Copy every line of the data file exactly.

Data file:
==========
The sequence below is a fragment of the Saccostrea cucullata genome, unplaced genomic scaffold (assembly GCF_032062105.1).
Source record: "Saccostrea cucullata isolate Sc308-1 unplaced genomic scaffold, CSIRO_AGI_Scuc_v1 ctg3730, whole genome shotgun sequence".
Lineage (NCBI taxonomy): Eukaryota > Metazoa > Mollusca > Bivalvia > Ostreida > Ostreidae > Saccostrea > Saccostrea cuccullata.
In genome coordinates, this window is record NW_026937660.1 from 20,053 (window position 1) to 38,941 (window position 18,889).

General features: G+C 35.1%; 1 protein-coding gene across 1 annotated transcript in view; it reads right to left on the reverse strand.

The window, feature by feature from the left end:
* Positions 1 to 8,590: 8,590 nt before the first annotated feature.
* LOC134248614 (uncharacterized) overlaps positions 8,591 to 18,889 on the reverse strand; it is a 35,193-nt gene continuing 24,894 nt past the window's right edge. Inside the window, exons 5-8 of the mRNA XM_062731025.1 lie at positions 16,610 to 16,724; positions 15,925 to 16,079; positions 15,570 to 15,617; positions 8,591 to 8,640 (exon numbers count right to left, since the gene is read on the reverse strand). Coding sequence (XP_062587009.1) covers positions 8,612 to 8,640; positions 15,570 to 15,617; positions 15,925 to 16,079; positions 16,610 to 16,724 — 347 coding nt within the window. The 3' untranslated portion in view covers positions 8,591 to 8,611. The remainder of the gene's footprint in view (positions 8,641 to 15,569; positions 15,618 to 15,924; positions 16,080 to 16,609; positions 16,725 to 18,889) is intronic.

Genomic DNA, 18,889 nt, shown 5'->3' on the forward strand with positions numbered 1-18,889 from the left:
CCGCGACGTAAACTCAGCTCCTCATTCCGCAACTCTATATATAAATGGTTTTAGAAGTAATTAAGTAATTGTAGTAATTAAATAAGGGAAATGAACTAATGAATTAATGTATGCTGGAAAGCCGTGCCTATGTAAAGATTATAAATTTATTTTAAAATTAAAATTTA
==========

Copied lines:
The sequence below is a fragment of the Saccostrea cucullata genome, unplaced genomic scaffold (assembly GCF_032062105.1).
Source record: "Saccostrea cucullata isolate Sc308-1 unplaced genomic scaffold, CSIRO_AGI_Scuc_v1 ctg3730, whole genome shotgun sequence".
Lineage (NCBI taxonomy): Eukaryota > Metazoa > Mollusca > Bivalvia > Ostreida > Ostreidae > Saccostrea > Saccostrea cuccullata.
In genome coordinates, this window is record NW_026937660.1 from 20,053 (window position 1) to 38,941 (window position 18,889).

General features: G+C 35.1%; 1 protein-coding gene across 1 annotated transcript in view; it reads right to left on the reverse strand.

The window, feature by feature from the left end:
* Positions 1 to 8,590: 8,590 nt before the first annotated feature.
* LOC134248614 (uncharacterized) overlaps positions 8,591 to 18,889 on the reverse strand; it is a 35,193-nt gene continuing 24,894 nt past the window's right edge. Inside the window, exons 5-8 of the mRNA XM_062731025.1 lie at positions 16,610 to 16,724; positions 15,925 to 16,079; positions 15,570 to 15,617; positions 8,591 to 8,640 (exon numbers count right to left, since the gene is read on the reverse strand). Coding sequence (XP_062587009.1) covers positions 8,612 to 8,640; positions 15,570 to 15,617; positions 15,925 to 16,079; positions 16,610 to 16,724 — 347 coding nt within the window. The 3' untranslated portion in view covers positions 8,591 to 8,611. The remainder of the gene's footprint in view (positions 8,641 to 15,569; positions 15,618 to 15,924; positions 16,080 to 16,609; positions 16,725 to 18,889) is intronic.

Genomic DNA, 18,889 nt, shown 5'->3' on the forward strand with positions numbered 1-18,889 from the left:
CCGCGACGTAAACTCAGCTCCTCATTCCGCAACTCTATATATAAATGGTTTTAGAAGTAATTAAGTAATTGTAGTAATTAAATAAGGGAAATGAACTAATGAATTAATGTATGCTGGAAAGCCGTGCCTATGTAAAGATTATAAATTTATTTTAAAATTAAAATTTA